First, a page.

What can we learn about future skills needs from HS2?

train speeding through countrysideControversy aside, HS2’s potential to create thousands of jobs is a good way of talking about future skills needs. The HS2 skills, employment and education strategy announced today sets out not just the challenges for the project itself but the potential impact in terms of the skills legacy for the future of the UK.

Having written about the opportunities potential around HS2 in recent LMI resources produced for the National Careers Service in the West Midlands, high speed rail in the UK has become a bit of an ‘LMI interest’ for me and is worth considering when talking to young people or adults about future career possibilities, especially if in one of the areas it cuts through.

One of the reasons I like to talk about HS2 is to draw attention to the wide range of roles involved in the project – it’s always good to encourage young people and parents to see beyond the obvious. Another is that it has the potential to create opportunities for many people to upskill – the growing need for people to continually develop their skill sets throughout their working lives will be the future of work. I also just like all the numbers.

Whatever your personal thoughts on HS2 – the ongoing cries for it to be scrapped continue – it’s one of the world’s largest infrastructure projects and the number of jobs it’s already supporting and is likely to support includes:

  • 30,000 jobs in construction and rail engineering activities by 2021/22
  • 15,000 jobs expected to be supported each year between 2019/20 and 2023/24
  • 100 apprenticeships currently increasing to 2,000 for the whole project
  • 25,000 jobs forecast for the early 2030s

It’s worth knowing that, just as the future skills demands in the UK are going to be greater in the high skilled occupations, one third of the jobs supported by HS2 within the construction occupations are forecast to require high levels of skills (at least degree-level or equivalent).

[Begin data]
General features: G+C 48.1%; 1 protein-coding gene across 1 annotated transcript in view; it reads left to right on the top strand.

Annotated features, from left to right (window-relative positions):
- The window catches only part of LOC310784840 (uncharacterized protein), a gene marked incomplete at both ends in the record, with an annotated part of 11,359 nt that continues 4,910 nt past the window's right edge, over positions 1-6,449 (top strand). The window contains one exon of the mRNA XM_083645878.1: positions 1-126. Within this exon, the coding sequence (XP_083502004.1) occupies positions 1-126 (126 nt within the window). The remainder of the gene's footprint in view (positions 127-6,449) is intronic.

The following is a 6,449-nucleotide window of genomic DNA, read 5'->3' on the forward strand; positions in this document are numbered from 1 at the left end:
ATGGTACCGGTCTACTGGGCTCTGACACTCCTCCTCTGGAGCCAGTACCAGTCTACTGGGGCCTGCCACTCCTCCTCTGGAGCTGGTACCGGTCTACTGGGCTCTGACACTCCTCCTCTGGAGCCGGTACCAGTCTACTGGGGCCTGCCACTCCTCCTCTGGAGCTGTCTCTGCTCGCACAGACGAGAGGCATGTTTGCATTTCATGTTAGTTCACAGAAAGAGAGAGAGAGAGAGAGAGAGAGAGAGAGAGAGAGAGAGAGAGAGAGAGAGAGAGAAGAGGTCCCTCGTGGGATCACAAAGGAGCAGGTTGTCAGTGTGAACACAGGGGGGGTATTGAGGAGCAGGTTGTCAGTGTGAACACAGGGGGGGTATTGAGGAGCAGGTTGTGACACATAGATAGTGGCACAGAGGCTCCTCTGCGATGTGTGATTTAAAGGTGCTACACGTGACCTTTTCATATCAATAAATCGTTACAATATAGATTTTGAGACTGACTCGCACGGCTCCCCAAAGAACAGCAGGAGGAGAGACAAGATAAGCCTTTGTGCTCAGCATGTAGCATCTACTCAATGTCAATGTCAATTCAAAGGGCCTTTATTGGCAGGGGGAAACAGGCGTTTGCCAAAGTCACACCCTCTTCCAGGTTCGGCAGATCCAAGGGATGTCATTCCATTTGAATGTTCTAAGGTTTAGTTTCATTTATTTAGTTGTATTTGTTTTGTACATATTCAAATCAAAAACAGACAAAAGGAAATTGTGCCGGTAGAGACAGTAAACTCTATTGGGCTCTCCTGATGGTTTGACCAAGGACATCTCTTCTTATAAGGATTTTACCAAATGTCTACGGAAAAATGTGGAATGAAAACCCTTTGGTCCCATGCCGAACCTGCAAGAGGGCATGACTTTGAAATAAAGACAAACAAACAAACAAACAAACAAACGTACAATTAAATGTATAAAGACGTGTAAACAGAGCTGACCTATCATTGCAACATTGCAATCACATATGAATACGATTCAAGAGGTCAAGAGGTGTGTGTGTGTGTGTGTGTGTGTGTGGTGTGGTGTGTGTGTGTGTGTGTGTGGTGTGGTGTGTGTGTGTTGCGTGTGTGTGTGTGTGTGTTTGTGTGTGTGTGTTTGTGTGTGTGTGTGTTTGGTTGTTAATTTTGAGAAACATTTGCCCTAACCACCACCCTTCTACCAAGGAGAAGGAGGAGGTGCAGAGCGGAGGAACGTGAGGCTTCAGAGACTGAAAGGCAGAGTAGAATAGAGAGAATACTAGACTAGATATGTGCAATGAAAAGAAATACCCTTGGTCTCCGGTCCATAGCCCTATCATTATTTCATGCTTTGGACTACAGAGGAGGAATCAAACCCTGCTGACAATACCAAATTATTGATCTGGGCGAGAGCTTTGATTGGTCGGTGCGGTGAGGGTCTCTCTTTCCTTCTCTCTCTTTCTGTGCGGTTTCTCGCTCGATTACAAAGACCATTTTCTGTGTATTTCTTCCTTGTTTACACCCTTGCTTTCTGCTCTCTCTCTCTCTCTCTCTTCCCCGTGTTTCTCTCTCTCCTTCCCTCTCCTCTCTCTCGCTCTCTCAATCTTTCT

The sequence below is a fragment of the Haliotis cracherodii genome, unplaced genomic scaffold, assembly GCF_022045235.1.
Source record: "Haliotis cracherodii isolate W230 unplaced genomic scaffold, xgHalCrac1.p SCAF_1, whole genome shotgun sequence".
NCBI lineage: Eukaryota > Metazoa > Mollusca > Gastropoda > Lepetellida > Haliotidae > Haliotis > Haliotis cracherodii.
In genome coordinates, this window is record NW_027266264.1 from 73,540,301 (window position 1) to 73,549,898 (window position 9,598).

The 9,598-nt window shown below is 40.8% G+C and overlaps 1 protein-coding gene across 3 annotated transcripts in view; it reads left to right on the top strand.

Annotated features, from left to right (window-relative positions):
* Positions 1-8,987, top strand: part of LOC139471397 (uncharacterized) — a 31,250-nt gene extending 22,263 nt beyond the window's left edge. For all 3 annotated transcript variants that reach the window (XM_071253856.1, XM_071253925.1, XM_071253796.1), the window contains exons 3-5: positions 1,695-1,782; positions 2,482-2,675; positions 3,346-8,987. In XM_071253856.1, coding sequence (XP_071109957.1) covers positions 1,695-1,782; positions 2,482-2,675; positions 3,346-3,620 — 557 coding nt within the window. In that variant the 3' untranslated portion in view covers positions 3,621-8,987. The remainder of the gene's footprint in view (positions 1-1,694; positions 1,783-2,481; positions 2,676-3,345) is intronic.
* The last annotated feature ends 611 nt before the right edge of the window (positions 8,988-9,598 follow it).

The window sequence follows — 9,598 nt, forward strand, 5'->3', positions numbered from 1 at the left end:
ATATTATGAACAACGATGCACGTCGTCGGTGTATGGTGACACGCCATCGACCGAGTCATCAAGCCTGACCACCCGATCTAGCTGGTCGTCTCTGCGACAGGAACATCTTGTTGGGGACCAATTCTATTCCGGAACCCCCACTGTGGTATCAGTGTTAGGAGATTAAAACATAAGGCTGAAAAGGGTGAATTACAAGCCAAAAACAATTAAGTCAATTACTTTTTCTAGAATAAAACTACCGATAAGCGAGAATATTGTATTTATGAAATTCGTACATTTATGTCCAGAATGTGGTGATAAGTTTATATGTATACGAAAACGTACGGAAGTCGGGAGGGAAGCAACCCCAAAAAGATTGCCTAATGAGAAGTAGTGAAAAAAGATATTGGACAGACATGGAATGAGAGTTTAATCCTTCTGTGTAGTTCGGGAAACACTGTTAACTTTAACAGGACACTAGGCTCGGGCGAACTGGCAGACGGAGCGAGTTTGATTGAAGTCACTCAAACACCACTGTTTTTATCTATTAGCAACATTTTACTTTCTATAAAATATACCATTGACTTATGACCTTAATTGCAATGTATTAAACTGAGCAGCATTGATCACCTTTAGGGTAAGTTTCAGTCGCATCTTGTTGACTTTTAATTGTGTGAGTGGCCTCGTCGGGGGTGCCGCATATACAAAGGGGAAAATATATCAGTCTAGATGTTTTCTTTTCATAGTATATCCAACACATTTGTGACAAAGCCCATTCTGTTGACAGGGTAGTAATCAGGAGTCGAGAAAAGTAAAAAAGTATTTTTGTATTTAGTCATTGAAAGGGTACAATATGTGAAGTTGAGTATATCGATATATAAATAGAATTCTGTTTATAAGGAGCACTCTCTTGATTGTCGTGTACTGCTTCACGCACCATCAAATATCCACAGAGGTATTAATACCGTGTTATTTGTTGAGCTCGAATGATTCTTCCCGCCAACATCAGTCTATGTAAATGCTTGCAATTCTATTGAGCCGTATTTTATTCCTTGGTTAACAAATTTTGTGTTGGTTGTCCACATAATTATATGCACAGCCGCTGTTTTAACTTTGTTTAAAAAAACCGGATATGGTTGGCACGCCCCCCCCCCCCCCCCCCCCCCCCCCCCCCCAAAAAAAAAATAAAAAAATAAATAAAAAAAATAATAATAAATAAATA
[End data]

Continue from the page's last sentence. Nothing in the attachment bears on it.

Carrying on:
railway lineIt’s true that the large majority of jobs will be in the civil engineering field – the construction of the tunnels, structures and stations for example each account for around one fifth of all HS2 jobs. But currently around a quarter of the UK’s rail engineers are predicted to retire in the next ten years and as well as critical skills shortages in engineering, we have an ongoing skills shortage in the UK for many roles in construction (not all of them skilled trades I hasten to add!). This presents a challenge for HS2 contractors and the supply chain but also provides real opportunities for those who have existing skills that could transfer to the types of roles required.

The strategy is supporting developing a diverse talent pool which includes providing training and employment for those not currently working such as structured work placements. And anyone considering embarking on training for a construction trade or technical role should be encouraged by the expectation that in the future, as well as vacancies arising to replace those who leave the engineering, manufacturing and construction sectors, new roles within the low carbon industries will be calling on similar skill sets.

woman looking at two computer screensBut it would be a mistake to focus solely on construction roles when thinking about the opportunities available. HS2 is a 21st century project requiring 21st century skills. It has high skills demands in roles such as planning, law, sustainability, environment and ICT – many roles already filled at the head office in Birmingham – and its graduate programme reflects current and future needs. The need for those with digital skills should not come as a surprise – we should be preparing young people for the prediction that 90% of new jobs created in the future are expected to require digital proficiency at some level. Digital expertise within HS2 is required during the design and construction phase and also once the service is up and running. And this translates to the transport sector as a whole which increasingly needs people who are digitally competent, whether that’s data handling, problem solving, visualising or communicating.